3. Wear the Right Clothes

I made the mistake of buying my older daughter new speakers before her first hike, and they gave her blisters. Ouch! The right shoes and protective clothing, including a sunhat, keep kids comfortable and safe as they hike.

4. Pack Adequate Supplies

Be prepared for anything on your child's first hike - trust me! I suggest packing extra clothes, snacks, water, a first aid kit, bug spray, sunscreen, baby wipes, a blanket, and diapers, if necessary. I know it seems like a lot; if your kids are old enough, they can carry a backpack and share the load.

5. Involve Your Kids in the Planning

My girls loved helping plan their first hike. Even though they were too young to pick the trail, they chose the color of their shoes and helped pack the snacks as they took ownership of their hiking experience.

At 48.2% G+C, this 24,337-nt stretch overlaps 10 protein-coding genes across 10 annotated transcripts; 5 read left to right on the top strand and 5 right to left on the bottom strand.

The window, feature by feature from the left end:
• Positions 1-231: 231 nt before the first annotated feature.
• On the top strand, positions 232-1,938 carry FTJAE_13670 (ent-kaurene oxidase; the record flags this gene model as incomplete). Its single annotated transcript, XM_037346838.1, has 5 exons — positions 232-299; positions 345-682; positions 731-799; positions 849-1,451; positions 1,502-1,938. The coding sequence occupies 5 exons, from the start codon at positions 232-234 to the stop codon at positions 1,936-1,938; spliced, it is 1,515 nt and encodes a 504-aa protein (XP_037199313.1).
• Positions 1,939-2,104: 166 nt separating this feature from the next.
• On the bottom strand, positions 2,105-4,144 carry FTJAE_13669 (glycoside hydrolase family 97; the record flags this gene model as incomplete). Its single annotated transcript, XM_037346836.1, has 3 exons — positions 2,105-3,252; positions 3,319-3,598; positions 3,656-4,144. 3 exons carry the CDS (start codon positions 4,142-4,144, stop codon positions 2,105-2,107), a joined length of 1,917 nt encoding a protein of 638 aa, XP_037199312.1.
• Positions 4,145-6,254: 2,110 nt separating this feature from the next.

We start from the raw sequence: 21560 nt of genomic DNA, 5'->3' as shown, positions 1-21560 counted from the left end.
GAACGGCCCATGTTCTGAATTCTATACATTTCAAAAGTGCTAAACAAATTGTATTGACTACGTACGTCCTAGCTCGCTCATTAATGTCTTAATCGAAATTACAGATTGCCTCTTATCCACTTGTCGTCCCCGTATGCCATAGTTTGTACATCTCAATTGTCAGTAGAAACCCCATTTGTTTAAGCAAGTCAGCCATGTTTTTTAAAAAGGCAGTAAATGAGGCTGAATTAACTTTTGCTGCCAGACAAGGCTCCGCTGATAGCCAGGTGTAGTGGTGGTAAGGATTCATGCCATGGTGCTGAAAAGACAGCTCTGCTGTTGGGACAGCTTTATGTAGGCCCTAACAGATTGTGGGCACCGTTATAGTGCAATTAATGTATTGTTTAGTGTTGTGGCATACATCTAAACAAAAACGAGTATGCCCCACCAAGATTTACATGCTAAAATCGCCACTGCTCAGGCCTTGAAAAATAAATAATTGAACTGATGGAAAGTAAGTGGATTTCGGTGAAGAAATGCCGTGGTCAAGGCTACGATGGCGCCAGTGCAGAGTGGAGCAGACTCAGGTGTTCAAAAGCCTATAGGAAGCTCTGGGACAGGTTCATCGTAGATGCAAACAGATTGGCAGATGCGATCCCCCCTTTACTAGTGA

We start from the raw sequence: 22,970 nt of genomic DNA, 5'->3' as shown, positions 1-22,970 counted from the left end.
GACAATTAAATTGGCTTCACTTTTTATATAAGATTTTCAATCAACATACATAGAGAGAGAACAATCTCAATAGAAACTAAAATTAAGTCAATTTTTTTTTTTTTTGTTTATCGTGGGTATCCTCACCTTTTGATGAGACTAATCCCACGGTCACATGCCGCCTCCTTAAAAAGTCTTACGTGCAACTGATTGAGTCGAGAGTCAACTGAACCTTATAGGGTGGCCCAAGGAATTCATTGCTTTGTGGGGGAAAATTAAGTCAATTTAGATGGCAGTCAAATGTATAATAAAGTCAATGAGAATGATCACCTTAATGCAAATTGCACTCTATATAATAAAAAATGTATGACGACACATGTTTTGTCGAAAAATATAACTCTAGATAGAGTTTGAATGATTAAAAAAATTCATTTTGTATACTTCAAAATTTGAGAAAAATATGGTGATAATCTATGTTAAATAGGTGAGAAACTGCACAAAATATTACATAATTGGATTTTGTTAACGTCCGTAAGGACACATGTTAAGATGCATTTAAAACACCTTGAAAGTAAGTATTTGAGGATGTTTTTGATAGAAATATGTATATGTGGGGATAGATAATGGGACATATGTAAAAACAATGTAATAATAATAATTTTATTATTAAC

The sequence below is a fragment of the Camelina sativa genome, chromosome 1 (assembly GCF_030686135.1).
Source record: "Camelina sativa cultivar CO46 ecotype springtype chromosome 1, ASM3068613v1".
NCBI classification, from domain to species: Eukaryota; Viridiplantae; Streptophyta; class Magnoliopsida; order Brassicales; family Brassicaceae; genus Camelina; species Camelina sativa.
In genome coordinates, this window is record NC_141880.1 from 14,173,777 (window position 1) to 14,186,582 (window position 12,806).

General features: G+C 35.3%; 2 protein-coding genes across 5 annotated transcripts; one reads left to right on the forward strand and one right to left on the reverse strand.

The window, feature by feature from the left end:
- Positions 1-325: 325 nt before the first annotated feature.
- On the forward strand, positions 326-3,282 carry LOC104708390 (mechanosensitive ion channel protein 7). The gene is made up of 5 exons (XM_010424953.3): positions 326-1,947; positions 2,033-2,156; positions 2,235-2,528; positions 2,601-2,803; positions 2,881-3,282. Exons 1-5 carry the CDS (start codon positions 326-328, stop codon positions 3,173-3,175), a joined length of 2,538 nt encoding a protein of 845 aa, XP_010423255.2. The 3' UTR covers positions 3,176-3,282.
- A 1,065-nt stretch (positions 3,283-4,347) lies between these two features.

6. Familiarize Your Kids with Nature

It's natural to hear loud birds or see snakes on the hiking trail, but newbie hikers can be freaked out about these natural phenomena. Be sure your kids feel comfortable in nature so they can have fun and enjoy the wonder of the outdoors.

7. Anticipate Rest Stops

First hikes can be challenging for young kids. Plan to take several rest stops and refuel with water and a snack or explore an interesting site. Your child will then be reenergized and focused to keep moving.

8. Prepare a Few Games

In the middle of my younger daughter's first hike, she grew tired and cranky. Luckily, I was prepared to play games. We counted squirrels, played I Spy, and sang silly songs. Games can help your child stay entertained and remain enthusiastic for the entire hike.

9. Teach Safety Rules

Safety is a huge priority for me, so I taught my girls safety rules before we hit the trail. They knew to always keep me in their view, never stray from the trail, and leave no trace. These safety rules protect our kids and nature.